However, what evidence is there today suggesting that scientific naturalism is destructive to humanity? One excellent example of the destructive implications of scientific naturalism is found in the debate over the federal funding of embryonic stem cell research in the United States. Indicative of the absence of a moral base, the President’s comments regarding the federal funding of this enterprise makes the point clear. When asked the question about federal funding, President Obama replied: “the answer to that question is above my pay grade.”76 In other words, the funding of embryonic stem cell research is a moral question that is metaphysical in nature and something that reaches beyond the post of the President. However, if the President of the United States cannot answer the question, who is to decide? Larry Chapp suggests that since natural science has become the arbiter of such matters and the prevailing worldview influencing and reaching as far as the U.S. Supreme Court, it no doubt will ultimately decide the matter. Chapp cautions, “Technology is no neutral tool to be used within the context of antecedent moral notions of the good. Rather, technology creates and imposes a radically new mindset…Thus technology creates social structures and expectations that become completely and indelibly etched into the cultural metaphysical landscape.”77

How Theistic Perspectives Can Contribute to Scientific Discovery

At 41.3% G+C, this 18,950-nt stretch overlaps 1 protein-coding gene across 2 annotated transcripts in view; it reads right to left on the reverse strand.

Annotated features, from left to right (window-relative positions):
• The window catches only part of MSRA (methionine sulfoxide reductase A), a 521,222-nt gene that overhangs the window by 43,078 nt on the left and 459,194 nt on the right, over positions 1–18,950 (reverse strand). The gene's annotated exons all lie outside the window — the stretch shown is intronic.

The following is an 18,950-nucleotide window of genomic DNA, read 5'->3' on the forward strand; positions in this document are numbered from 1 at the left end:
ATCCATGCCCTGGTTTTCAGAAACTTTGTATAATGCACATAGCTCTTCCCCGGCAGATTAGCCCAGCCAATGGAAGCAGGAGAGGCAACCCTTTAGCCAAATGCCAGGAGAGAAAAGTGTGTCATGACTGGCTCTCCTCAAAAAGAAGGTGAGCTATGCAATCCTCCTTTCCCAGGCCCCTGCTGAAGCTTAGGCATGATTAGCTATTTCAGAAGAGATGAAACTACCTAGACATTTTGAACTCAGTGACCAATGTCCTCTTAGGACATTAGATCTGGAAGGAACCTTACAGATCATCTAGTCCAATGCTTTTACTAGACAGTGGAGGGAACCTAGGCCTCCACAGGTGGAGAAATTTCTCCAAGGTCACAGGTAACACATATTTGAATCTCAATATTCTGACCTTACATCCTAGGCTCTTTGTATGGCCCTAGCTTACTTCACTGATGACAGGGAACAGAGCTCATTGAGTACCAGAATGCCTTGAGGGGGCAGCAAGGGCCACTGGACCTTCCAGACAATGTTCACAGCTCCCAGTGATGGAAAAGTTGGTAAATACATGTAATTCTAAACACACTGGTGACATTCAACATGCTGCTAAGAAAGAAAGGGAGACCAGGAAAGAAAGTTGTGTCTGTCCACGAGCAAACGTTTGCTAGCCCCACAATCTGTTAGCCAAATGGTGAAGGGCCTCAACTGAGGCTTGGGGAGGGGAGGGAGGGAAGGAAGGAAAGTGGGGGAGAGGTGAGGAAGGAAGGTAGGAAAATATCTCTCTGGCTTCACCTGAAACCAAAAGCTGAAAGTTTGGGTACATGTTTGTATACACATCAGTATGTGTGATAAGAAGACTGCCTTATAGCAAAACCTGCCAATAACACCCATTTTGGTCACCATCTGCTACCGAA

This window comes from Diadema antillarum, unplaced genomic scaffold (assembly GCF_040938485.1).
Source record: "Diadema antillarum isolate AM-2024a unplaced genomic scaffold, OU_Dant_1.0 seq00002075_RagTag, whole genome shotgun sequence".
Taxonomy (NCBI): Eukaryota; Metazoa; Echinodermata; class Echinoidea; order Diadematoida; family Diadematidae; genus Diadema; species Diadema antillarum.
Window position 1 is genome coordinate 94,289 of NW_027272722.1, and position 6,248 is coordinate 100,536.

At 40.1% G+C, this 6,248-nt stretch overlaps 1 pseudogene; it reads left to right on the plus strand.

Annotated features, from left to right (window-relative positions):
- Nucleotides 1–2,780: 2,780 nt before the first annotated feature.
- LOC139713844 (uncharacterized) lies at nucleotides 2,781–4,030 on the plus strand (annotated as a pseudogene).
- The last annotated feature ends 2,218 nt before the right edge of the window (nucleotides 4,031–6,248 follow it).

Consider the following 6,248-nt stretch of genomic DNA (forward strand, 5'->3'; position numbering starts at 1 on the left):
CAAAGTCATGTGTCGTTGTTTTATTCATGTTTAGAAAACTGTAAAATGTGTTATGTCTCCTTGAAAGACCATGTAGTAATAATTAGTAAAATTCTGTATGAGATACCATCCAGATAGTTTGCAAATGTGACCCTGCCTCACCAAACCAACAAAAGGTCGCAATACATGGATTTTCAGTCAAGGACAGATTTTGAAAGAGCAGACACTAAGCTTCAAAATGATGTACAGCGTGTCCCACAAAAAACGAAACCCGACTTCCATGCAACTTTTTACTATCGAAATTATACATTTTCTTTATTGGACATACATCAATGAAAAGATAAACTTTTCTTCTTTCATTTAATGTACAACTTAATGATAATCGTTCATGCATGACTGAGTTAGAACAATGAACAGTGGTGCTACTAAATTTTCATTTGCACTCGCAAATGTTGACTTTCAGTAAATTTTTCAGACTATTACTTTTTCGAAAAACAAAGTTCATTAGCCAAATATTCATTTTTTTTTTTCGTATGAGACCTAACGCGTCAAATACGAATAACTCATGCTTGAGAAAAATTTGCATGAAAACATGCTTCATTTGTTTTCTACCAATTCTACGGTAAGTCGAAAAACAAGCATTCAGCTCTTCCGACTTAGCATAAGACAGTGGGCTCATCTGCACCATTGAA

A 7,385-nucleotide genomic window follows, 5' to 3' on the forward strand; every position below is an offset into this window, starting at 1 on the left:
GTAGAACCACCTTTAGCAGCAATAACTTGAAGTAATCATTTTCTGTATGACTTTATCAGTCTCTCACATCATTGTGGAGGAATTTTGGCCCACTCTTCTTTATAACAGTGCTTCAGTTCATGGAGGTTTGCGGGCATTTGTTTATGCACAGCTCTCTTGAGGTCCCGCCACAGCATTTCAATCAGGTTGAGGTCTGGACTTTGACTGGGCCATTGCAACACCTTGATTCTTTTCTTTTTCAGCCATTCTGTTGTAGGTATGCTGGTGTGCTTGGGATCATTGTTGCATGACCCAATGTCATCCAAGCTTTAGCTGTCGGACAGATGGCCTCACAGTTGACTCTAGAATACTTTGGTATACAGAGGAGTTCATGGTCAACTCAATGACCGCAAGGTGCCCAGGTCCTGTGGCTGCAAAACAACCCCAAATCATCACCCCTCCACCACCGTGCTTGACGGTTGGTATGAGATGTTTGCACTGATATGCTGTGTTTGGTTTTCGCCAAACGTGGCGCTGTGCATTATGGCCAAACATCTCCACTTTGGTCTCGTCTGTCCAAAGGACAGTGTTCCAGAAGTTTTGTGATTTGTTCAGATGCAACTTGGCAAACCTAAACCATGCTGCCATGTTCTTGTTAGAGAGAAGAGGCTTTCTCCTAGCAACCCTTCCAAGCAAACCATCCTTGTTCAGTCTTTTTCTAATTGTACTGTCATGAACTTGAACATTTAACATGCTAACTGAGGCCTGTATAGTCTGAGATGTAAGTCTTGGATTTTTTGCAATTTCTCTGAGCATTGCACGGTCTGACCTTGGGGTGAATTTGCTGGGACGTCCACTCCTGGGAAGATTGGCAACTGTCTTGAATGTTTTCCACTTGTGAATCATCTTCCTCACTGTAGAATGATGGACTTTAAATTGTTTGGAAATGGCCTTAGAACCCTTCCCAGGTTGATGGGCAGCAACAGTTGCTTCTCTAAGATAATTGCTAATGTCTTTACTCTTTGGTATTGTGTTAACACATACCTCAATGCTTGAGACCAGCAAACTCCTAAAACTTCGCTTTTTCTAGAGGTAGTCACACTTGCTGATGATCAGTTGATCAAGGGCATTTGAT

As mentioned earlier, theistic perspectives can contribute greatly to scientific discovery by providing a fuller paradigm that allows for the exploration of areas not covered and left unexplained by science today. Moreover, a Christian worldview would provide, as it has in the past, the fundamental moral foundation needed to restore human dignity and exceptionalism to mankind; thereby, preventing the decline of human worth and the destructive (sinful) abuses of man toward his own destruction. Without man’s awareness of God, technological advance only leads to further decline. This fact is historically evident by man’s social and cultural decline. For instance, the twentieth century has seen greater technological advancement than any other time in history, yet at the same time man has not progressed within himself, but rather has become more destructive in his tendencies toward himself and humanity. This fact is beyond contestation as it is evident by the rise in murder, suicide, drug abuse, alcoholism, sexual promiscuity, abortion, war and crime. Chapp states, “Without an awareness and affirmation of God, there can be no human project that does not, in the end, destroy itself with its own technological prowess…the simple fact of the matter is that what is needed is an affirmation of God as the bearer of a definitive revelation that is carried forward in human history through the agency of a discernible religious tradition.”78 As Chapp states, a return to God is what is needed to restore humanity, but how to achieve such notion is the next question. To this end, humanity must return to its historical roots in education.